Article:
What is noema? It is a word that comes from the Greek, meaning “thought,” but later became a more technical term in the phenomenology of philosopher Edmund Husserl. It is also the title for a new journal founded by 2008 iLAB resident, choreographer and experiential geographer Karl Cronin for his Somatic Natural History Archive project. He gives his own gloss on Husserl’s noema as “the perceived object as a perceived object,” seeing noemas as kinds of encounters.
This past Spring, I received the first volume of noema, wrapped in a beautiful cover of sparrow silhouettes cut from striking wallpaper patterns (by Ann Lopatin Cantrell), and was blown away by the contents, which present still photos from a growing collection of Cronin’s “embodied portraits that depict the life histories of10,000 plants and animals.”
What is attractive about the project is its unbelievable ambition, the wild execution of these attempts of “kinetic empathy” with other species, and the links to other media. As an example of the last point, in noema you can see a still of Karl’s response to Yucca glauca (Yucca) but then you must visit his website and link to the film of the response - the films capture the dynamism of these encounters, where the photos can only hint at them.The journal and the overall project are wonderful, and if you are interested in the intersection of movement and natural history you should consider getting a subscription.* I am curious to see how the encounters will evolve over time, and more importantly if Karl will have the stamina to fulfill its five-figure ambition. I really hope so. I feel this work will be very generative for other artists. I know it has made me want to go meditate on a species and try to create some poetic empathy, although maybe just for 10 species.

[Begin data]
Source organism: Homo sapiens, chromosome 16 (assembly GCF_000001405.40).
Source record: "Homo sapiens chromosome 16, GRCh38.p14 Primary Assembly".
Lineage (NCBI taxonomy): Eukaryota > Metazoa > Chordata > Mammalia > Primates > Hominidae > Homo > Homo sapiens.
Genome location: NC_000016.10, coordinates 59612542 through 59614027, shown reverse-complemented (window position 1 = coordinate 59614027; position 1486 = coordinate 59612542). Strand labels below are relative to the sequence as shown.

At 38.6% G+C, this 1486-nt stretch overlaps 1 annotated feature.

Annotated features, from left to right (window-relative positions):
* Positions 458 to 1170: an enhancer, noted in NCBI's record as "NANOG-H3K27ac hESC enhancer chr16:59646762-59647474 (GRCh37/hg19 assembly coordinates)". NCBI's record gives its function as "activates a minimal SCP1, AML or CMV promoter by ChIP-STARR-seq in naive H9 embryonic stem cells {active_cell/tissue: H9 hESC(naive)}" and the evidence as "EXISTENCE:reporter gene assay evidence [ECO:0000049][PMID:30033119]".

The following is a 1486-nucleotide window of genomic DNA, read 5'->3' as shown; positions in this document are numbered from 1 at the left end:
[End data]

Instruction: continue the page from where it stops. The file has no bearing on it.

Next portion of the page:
*Annual subscriptions of noema are available for $20. To subscribe, contact Karl here.